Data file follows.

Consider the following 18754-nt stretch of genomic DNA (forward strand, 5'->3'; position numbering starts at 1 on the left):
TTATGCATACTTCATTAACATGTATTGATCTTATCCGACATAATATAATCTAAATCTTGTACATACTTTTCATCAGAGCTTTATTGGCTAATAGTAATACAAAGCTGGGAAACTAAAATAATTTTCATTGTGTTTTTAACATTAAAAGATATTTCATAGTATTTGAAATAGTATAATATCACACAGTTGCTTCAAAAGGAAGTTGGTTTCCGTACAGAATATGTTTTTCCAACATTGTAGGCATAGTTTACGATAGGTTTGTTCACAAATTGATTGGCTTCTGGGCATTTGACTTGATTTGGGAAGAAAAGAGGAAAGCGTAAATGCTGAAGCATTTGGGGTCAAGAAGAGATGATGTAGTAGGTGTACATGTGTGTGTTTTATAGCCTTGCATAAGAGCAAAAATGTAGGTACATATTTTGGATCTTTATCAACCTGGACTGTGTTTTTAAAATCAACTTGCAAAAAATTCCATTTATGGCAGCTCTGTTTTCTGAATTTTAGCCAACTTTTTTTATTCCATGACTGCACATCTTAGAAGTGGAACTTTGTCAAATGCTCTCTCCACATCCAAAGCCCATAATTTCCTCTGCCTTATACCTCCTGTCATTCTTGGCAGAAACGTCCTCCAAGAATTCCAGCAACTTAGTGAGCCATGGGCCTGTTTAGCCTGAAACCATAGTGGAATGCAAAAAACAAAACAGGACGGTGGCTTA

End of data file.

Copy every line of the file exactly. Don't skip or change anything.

Consider the following 18754-nt stretch of genomic DNA (forward strand, 5'->3'; position numbering starts at 1 on the left):
TTATGCATACTTCATTAACATGTATTGATCTTATCCGACATAATATAATCTAAATCTTGTACATACTTTTCATCAGAGCTTTATTGGCTAATAGTAATACAAAGCTGGGAAACTAAAATAATTTTCATTGTGTTTTTAACATTAAAAGATATTTCATAGTATTTGAAATAGTATAATATCACACAGTTGCTTCAAAAGGAAGTTGGTTTCCGTACAGAATATGTTTTTCCAACATTGTAGGCATAGTTTACGATAGGTTTGTTCACAAATTGATTGGCTTCTGGGCATTTGACTTGATTTGGGAAGAAAAGAGGAAAGCGTAAATGCTGAAGCATTTGGGGTCAAGAAGAGATGATGTAGTAGGTGTACATGTGTGTGTTTTATAGCCTTGCATAAGAGCAAAAATGTAGGTACATATTTTGGATCTTTATCAACCTGGACTGTGTTTTTAAAATCAACTTGCAAAAAATTCCATTTATGGCAGCTCTGTTTTCTGAATTTTAGCCAACTTTTTTTATTCCATGACTGCACATCTTAGAAGTGGAACTTTGTCAAATGCTCTCTCCACATCCAAAGCCCATAATTTCCTCTGCCTTATACCTCCTGTCATTCTTGGCAGAAACGTCCTCCAAGAATTCCAGCAACTTAGTGAGCCATGGGCCTGTTTAGCCTGAAACCATAGTGGAATGCAAAAAACAAAACAGGACGGTGGCTTA